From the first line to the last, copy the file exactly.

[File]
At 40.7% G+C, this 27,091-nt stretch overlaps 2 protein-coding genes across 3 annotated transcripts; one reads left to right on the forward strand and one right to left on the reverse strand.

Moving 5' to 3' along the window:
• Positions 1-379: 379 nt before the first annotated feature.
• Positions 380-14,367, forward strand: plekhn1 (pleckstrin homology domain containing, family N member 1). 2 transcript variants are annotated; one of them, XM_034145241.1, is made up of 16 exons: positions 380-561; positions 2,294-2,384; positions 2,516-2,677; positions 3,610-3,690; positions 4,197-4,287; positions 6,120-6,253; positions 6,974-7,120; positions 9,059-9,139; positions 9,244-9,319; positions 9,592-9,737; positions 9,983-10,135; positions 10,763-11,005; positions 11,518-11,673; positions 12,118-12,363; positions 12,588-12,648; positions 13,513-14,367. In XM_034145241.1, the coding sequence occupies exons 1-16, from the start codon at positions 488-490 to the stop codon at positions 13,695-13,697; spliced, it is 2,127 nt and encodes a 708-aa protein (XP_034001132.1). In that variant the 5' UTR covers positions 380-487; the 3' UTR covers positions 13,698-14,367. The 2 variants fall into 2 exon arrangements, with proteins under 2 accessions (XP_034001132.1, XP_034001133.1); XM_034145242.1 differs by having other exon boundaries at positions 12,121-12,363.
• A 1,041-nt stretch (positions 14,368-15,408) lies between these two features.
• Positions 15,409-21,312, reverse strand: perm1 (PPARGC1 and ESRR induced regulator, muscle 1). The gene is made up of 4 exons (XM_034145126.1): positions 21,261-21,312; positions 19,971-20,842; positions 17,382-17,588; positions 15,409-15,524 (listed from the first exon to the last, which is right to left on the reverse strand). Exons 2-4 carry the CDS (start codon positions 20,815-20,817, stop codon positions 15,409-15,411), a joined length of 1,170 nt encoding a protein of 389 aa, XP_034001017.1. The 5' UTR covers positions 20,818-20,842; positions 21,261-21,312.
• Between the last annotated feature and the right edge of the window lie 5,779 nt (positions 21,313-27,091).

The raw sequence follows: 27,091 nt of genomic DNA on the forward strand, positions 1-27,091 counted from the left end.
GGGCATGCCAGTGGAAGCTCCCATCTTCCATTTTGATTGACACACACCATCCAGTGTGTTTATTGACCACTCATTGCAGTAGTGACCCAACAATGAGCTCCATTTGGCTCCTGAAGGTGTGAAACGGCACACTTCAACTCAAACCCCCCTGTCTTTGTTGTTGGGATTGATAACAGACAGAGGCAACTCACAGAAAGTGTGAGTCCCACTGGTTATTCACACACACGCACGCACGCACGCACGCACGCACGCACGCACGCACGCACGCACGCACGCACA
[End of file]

At 40.7% G+C, this 27,091-nt stretch overlaps 2 protein-coding genes across 3 annotated transcripts; one reads left to right on the forward strand and one right to left on the reverse strand.

Moving 5' to 3' along the window:
• Positions 1-379: 379 nt before the first annotated feature.
• Positions 380-14,367, forward strand: plekhn1 (pleckstrin homology domain containing, family N member 1). 2 transcript variants are annotated; one of them, XM_034145241.1, is made up of 16 exons: positions 380-561; positions 2,294-2,384; positions 2,516-2,677; positions 3,610-3,690; positions 4,197-4,287; positions 6,120-6,253; positions 6,974-7,120; positions 9,059-9,139; positions 9,244-9,319; positions 9,592-9,737; positions 9,983-10,135; positions 10,763-11,005; positions 11,518-11,673; positions 12,118-12,363; positions 12,588-12,648; positions 13,513-14,367. In XM_034145241.1, the coding sequence occupies exons 1-16, from the start codon at positions 488-490 to the stop codon at positions 13,695-13,697; spliced, it is 2,127 nt and encodes a 708-aa protein (XP_034001132.1). In that variant the 5' UTR covers positions 380-487; the 3' UTR covers positions 13,698-14,367. The 2 variants fall into 2 exon arrangements, with proteins under 2 accessions (XP_034001132.1, XP_034001133.1); XM_034145242.1 differs by having other exon boundaries at positions 12,121-12,363.
• A 1,041-nt stretch (positions 14,368-15,408) lies between these two features.
• Positions 15,409-21,312, reverse strand: perm1 (PPARGC1 and ESRR induced regulator, muscle 1). The gene is made up of 4 exons (XM_034145126.1): positions 21,261-21,312; positions 19,971-20,842; positions 17,382-17,588; positions 15,409-15,524 (listed from the first exon to the last, which is right to left on the reverse strand). Exons 2-4 carry the CDS (start codon positions 20,815-20,817, stop codon positions 15,409-15,411), a joined length of 1,170 nt encoding a protein of 389 aa, XP_034001017.1. The 5' UTR covers positions 20,818-20,842; positions 21,261-21,312.
• Between the last annotated feature and the right edge of the window lie 5,779 nt (positions 21,313-27,091).

The raw sequence follows: 27,091 nt of genomic DNA on the forward strand, positions 1-27,091 counted from the left end.
GGGCATGCCAGTGGAAGCTCCCATCTTCCATTTTGATTGACACACACCATCCAGTGTGTTTATTGACCACTCATTGCAGTAGTGACCCAACAATGAGCTCCATTTGGCTCCTGAAGGTGTGAAACGGCACACTTCAACTCAAACCCCCCTGTCTTTGTTGTTGGGATTGATAACAGACAGAGGCAACTCACAGAAAGTGTGAGTCCCACTGGTTATTCACACACACGCACGCACGCACGCACGCACGCACGCACGCACGCACGCACGCACGCACGCACA